Eight Pro Tips for Off-Season Running Training

Snap Fitness

Winter weather is here, but that doesn’t mean your running needs to stop. Instead, make the most of your off-season by building strength, improving flexibility and more. Don’t just take it from me: these pros share their top tips for starting your next season stronger than the year before.

 

Train for a Different Distance

“For runners who live in areas that experience very cold winters, that means they likely do not have a big goal race for the next few months. With athletes I coach, I often like to do a short block of training focusing on something different than what they typically focus on in the warmer months when their races are at the forefront of their training. If you typically do a half or full marathon in the summer, the winter may be a nice time to develop some 5k or 10k specific fitness (and vice-versa).”

–Kyle J. Kranz, Running Coach, KyleKranz.com

 

Get Metabolically Efficient

“The offseason is a great time to work on becoming more metabolically efficient, which simply means becoming a fat burning machine. To become better at using fat as an energy source (as opposed to carbs or sugar) you need to run at an easy pace and the offseason is a great time to do this.

 

The more time you spend running in the "fat burning" zone the better the body gets at using fat as an energy source, allowing you to run longer and longer without bonking. This zone is different for everyone, but a good general rule is that you should be able to easily hold a conversation while running.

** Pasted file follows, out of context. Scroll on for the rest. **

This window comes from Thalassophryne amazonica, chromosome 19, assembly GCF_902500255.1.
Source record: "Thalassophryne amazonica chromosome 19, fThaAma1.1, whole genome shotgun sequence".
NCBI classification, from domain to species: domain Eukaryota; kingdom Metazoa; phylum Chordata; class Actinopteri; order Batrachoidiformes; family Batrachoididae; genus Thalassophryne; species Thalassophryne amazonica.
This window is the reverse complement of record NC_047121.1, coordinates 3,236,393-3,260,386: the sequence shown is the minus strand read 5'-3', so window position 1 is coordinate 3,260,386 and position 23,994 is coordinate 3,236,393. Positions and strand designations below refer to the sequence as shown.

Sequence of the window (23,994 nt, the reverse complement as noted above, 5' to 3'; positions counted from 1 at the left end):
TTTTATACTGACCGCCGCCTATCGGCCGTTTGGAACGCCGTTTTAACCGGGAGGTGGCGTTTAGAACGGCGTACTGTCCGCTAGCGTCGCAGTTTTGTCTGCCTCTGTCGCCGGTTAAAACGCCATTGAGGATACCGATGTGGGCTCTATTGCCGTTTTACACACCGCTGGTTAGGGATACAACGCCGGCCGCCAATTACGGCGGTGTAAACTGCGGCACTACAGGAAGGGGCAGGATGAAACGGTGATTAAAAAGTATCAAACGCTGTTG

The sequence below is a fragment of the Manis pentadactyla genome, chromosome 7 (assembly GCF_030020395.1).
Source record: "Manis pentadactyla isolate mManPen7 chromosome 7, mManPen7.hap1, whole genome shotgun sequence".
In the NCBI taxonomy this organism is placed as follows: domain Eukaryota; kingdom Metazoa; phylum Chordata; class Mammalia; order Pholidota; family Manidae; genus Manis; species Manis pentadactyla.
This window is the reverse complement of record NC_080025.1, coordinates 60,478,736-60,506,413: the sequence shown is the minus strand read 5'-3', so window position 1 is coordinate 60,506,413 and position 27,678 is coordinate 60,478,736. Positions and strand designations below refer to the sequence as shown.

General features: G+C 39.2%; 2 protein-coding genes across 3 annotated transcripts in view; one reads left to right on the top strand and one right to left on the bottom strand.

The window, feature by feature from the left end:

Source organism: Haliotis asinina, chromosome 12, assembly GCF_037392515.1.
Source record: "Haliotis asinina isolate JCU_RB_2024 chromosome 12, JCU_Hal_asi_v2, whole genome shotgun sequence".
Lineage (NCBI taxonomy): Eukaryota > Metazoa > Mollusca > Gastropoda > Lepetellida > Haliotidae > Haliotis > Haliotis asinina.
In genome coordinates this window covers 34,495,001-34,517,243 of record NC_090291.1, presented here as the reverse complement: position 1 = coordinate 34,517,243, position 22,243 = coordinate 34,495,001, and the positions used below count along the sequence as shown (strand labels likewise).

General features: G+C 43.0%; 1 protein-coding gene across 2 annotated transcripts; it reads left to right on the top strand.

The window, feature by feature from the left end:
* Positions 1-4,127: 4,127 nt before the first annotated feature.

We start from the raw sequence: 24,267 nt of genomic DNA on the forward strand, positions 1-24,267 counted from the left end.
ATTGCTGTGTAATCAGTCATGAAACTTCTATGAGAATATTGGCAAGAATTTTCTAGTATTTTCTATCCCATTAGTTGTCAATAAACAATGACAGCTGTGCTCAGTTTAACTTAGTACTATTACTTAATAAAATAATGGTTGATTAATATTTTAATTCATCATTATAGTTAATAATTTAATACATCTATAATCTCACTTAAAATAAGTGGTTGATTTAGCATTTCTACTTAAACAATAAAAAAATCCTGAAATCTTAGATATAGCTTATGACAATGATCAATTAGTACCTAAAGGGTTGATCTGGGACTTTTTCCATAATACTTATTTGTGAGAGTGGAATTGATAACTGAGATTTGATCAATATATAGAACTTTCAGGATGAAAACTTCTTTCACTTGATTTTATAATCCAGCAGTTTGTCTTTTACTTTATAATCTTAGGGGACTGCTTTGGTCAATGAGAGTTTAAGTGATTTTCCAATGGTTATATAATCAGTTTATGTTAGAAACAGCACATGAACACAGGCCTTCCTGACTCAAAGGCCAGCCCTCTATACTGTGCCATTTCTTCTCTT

For competitive runners who know their average 10k pace, add about 20 to 25 percent to your per mile pace: a 10 min/mile runner would want to run around a 12:30 min/mile pace or a 7 min/mile runner would look to be around 8:45 min/mile pace.

 

Not every run needs to be done in this "fat burning" zone but the majority of your weekly miles should be to truly gain the metabolic benefit. So spend the offseason running easy with friends and become a fat burning machine, what could be better?”

-Brian Hammond, Head Coach at Tailwind Endurance.

 

Strength-Train Your Way to Improved Fitness

“Now is the time to find areas outside of running that will help you improve your running times, and one area runners often miss out on is lifting weights! Total-body movements are a very efficient way to train, and also using weights will strengthen your bones and connective tissue to make you more durable on your long runs! Here are some specific exercises that are helpful for runners:

  • Lunges: Try reverse lunges if you have banged up knees
  • Squats: Try all variations, including front squat, split squat, goblet squat, back squat
  • Deadlifts: Trap bars are really nice for deadlift newbies

Using higher amounts of reps in each set of these exercises will even help to build your endurance for running.”

-Tyler Spraul, Head Trainer for Exercise.com

 

Avoid Over-Use Injuries